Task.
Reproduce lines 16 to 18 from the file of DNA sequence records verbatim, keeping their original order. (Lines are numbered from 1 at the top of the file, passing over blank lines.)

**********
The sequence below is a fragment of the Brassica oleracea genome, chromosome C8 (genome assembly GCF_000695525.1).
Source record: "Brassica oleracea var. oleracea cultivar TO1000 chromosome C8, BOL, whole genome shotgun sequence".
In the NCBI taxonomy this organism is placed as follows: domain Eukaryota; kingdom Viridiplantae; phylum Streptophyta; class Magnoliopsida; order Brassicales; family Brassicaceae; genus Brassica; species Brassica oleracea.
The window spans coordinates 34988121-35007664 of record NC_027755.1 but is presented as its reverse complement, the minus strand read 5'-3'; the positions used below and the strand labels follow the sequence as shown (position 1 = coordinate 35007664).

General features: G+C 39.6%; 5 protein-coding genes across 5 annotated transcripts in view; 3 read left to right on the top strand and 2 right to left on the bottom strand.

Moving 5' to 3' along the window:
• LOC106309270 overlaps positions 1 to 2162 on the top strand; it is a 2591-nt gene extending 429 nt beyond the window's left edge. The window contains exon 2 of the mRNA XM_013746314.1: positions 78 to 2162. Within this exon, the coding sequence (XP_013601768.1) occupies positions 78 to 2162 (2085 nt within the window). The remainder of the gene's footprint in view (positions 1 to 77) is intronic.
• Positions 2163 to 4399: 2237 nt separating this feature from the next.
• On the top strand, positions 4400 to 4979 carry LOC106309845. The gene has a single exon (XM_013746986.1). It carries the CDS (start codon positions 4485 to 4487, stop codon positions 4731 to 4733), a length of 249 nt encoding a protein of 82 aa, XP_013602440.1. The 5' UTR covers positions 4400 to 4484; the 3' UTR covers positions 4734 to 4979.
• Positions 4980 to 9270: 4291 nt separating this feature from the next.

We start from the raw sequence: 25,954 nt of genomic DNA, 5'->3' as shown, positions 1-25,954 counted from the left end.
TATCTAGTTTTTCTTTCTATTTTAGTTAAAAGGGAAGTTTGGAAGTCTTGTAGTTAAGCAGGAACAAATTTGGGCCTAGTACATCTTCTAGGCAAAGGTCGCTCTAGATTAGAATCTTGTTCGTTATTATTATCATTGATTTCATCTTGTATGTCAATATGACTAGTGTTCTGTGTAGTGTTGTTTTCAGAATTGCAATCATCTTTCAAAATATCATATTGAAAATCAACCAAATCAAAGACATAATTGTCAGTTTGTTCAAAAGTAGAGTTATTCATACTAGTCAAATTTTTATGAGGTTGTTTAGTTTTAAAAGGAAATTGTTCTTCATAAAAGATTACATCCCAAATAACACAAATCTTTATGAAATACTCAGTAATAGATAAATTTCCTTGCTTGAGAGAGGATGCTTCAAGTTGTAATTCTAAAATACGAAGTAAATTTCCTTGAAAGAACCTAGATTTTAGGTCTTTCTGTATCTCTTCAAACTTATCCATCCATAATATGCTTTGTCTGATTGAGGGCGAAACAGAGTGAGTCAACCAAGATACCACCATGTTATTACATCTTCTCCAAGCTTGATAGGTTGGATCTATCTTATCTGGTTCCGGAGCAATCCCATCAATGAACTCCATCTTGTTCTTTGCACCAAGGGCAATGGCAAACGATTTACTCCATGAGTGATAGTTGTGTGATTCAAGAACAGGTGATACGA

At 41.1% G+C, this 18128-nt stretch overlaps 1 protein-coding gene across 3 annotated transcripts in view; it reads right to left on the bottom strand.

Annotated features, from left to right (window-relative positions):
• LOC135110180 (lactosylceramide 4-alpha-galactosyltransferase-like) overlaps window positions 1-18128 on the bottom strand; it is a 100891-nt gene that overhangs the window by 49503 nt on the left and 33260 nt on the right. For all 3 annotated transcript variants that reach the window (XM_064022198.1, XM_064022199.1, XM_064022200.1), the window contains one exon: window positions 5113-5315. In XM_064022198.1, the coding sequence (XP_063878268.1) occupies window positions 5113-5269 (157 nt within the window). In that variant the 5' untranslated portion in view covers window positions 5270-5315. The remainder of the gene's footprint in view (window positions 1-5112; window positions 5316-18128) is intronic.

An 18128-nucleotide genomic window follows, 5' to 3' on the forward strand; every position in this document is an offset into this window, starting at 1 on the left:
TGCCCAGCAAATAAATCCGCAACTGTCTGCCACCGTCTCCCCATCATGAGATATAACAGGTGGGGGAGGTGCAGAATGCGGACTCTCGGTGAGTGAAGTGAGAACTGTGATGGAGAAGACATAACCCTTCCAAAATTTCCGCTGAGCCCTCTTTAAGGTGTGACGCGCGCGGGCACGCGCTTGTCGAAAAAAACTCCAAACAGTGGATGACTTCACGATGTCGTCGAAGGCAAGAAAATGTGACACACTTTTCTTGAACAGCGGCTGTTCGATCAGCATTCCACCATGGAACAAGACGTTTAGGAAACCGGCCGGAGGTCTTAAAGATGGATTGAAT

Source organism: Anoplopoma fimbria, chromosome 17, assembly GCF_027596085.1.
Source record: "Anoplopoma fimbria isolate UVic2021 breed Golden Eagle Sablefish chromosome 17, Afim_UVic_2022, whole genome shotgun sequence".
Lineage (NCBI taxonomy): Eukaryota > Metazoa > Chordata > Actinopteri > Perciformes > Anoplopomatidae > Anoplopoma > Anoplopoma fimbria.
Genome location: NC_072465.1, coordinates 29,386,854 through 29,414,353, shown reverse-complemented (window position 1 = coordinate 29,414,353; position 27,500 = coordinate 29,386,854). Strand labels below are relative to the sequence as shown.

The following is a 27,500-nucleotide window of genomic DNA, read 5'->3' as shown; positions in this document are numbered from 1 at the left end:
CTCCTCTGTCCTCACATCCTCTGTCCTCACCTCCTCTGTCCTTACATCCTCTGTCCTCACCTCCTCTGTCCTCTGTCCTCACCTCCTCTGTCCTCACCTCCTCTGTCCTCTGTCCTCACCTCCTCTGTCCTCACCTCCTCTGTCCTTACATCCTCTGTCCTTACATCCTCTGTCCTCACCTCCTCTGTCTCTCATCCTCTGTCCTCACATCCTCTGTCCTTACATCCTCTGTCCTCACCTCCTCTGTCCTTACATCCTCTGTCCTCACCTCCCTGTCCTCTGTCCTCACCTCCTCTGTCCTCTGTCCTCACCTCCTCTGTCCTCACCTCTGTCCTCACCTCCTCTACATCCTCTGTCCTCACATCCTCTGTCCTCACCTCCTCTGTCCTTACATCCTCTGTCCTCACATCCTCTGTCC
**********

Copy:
An 18128-nucleotide genomic window follows, 5' to 3' on the forward strand; every position in this document is an offset into this window, starting at 1 on the left:
TGCCCAGCAAATAAATCCGCAACTGTCTGCCACCGTCTCCCCATCATGAGATATAACAGGTGGGGGAGGTGCAGAATGCGGACTCTCGGTGAGTGAAGTGAGAACTGTGATGGAGAAGACATAACCCTTCCAAAATTTCCGCTGAGCCCTCTTTAAGGTGTGACGCGCGCGGGCACGCGCTTGTCGAAAAAAACTCCAAACAGTGGATGACTTCACGATGTCGTCGAAGGCAAGAAAATGTGACACACTTTTCTTGAACAGCGGCTGTTCGATCAGCATTCCACCATGGAACAAGACGTTTAGGAAACCGGCCGGAGGTCTTAAAGATGGATTGAAT

Source organism: Anoplopoma fimbria, chromosome 17, assembly GCF_027596085.1.